The human body indeed is knit together with calcium, and despite being the most abundant mineral in the material universe, it still poses a real challenge in reaping its benefit due to challenging processes of absorption, uptake, and assimilation! It doesn`t work always in isolation as an ion, but essentially in synergy with certain factors like vital minerals and vitamins, which are so important that the absence/irregular levels of even one, manifest variations in calcium metabolism.
The structural formation of human bones and calcified cartilage requires various minerals like phosphorus, magnesium, silicon, strontium, boron along with bound calcium; phosphorus in substantial amounts maintains the skeleton`s majority of calcium-phosphate complexes and hydroxyapatite. Vitamin D plays an indispensable hormonal role to maintain normal blood calcium levels and intestinal absorption of renal calcium and phosphorus.
A vital mineral, whose maintained levels are extremely essential for the sustenance of life, is yet not synthesized by our bodies. And thus the responsibility falls on the external sources, for human bodies to acquire their daily calcium needs from dietary sources like dairy products (milk, yogurt, cheese), sardines and salmon with bones, dry fruits (figs and apricots), nuts, chickpeas, vegetables like spinach, cabbage, legumes (red beans, white beans), and soy products (tofu).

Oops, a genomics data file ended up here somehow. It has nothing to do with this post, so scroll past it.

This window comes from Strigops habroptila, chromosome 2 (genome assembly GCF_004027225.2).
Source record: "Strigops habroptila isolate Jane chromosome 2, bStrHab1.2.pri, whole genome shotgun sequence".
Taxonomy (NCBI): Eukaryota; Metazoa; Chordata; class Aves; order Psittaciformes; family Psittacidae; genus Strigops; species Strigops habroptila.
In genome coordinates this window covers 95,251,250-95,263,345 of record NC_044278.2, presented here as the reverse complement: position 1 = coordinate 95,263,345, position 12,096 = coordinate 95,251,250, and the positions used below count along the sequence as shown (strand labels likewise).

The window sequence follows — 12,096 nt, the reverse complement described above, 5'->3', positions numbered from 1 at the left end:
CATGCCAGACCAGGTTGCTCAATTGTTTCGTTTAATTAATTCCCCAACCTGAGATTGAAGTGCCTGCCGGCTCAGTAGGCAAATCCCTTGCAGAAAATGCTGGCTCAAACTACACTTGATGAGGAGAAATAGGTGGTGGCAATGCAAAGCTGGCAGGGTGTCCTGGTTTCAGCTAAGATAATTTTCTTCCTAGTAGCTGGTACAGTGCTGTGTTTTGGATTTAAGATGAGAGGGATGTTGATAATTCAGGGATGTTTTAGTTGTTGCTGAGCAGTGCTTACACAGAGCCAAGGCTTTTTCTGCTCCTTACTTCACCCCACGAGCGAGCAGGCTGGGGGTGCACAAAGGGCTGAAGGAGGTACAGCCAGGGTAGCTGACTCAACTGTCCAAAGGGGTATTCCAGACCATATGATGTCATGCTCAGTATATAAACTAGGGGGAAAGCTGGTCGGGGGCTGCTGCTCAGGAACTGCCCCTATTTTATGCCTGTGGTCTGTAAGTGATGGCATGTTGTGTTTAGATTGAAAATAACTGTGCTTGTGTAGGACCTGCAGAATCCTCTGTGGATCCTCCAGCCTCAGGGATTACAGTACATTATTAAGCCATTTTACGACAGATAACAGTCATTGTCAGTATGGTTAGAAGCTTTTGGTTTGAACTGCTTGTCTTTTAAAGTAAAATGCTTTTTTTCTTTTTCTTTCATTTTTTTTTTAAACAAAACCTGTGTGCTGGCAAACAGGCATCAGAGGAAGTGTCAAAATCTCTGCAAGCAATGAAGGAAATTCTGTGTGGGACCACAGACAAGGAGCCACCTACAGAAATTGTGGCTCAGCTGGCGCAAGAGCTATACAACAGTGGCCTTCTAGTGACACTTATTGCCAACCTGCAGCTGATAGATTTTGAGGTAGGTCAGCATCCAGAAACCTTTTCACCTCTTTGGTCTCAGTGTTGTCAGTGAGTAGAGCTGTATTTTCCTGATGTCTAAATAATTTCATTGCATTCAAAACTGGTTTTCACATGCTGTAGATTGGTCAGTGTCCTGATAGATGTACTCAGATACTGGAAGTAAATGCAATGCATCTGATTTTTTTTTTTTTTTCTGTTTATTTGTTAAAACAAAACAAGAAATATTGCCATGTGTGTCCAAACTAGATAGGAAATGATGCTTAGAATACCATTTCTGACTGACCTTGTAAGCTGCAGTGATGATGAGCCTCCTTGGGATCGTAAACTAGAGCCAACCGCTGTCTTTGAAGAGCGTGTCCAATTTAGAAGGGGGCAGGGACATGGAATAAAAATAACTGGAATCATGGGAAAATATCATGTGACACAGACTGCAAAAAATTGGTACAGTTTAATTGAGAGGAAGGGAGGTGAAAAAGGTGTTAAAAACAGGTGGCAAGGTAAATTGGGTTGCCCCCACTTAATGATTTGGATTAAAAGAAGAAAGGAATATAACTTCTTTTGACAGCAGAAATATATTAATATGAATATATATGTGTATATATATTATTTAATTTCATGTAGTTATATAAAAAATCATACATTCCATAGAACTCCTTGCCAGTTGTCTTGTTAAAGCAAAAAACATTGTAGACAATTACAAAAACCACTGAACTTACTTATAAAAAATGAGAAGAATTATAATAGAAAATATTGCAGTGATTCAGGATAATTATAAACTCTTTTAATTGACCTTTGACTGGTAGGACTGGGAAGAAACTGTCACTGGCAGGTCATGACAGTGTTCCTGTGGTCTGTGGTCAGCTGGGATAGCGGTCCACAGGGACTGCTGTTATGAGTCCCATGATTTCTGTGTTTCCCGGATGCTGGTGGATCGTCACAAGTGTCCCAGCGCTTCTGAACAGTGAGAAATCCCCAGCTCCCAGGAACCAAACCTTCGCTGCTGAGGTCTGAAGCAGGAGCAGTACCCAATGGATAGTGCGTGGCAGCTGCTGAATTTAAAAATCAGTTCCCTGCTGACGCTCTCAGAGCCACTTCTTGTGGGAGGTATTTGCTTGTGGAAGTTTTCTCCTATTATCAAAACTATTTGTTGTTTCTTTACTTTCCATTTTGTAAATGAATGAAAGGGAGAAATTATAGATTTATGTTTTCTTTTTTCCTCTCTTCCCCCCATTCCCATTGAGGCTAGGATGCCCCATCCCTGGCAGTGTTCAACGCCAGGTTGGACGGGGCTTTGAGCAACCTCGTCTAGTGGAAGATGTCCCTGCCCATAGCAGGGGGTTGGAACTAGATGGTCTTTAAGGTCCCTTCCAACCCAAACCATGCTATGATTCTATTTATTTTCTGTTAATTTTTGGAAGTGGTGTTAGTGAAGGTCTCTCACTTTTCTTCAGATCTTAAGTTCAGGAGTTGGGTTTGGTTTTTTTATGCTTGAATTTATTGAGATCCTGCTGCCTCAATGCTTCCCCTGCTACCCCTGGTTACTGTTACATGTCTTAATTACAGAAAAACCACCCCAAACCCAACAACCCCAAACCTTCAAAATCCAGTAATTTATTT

Calcium Absorption: A process not so simple!
Calcium absorption, being a sensitive process requires energy for transporting calcium to various organs; often achieved upon its chelation with proteins or amino acids for its increased absorption. Depending on the body’s needs, 50-70% of calcium ingested may be absorbed in the body during infancy and childhood. Infants have high calcium needs to support their rapid growth of bones and teeth; as they get older and enter adolescence, calcium needs almost double to cater to rapid bodily changes marked by puberty.
Vitamins A and C also support normal membrane transport of calcium and proteins, and dietary fats favor calcium absorption, but excess of both can reduce the absorption, and cause its elimination via intestines. Milk is touted to be the poster child for acquiring calcium, be it breast milk or cow/buffalo’s milk, it’s a perfect blend of lactose with a protein-fat combo, providing easily assimilated calcium which aids in its absorption.
Various homogenized fortified products like milk with synthetic vitamin D or nonfat milk don’t make a perfect source of calcium as they don’t aid in calcium absorption, and some may rather hinder it. Lactose intolerant kids or kids allergic to cow milk can opt for other calcium-rich dietary sources or go for calcium-rich soy milk, almond milk, rice or oat milk, and soy yogurt.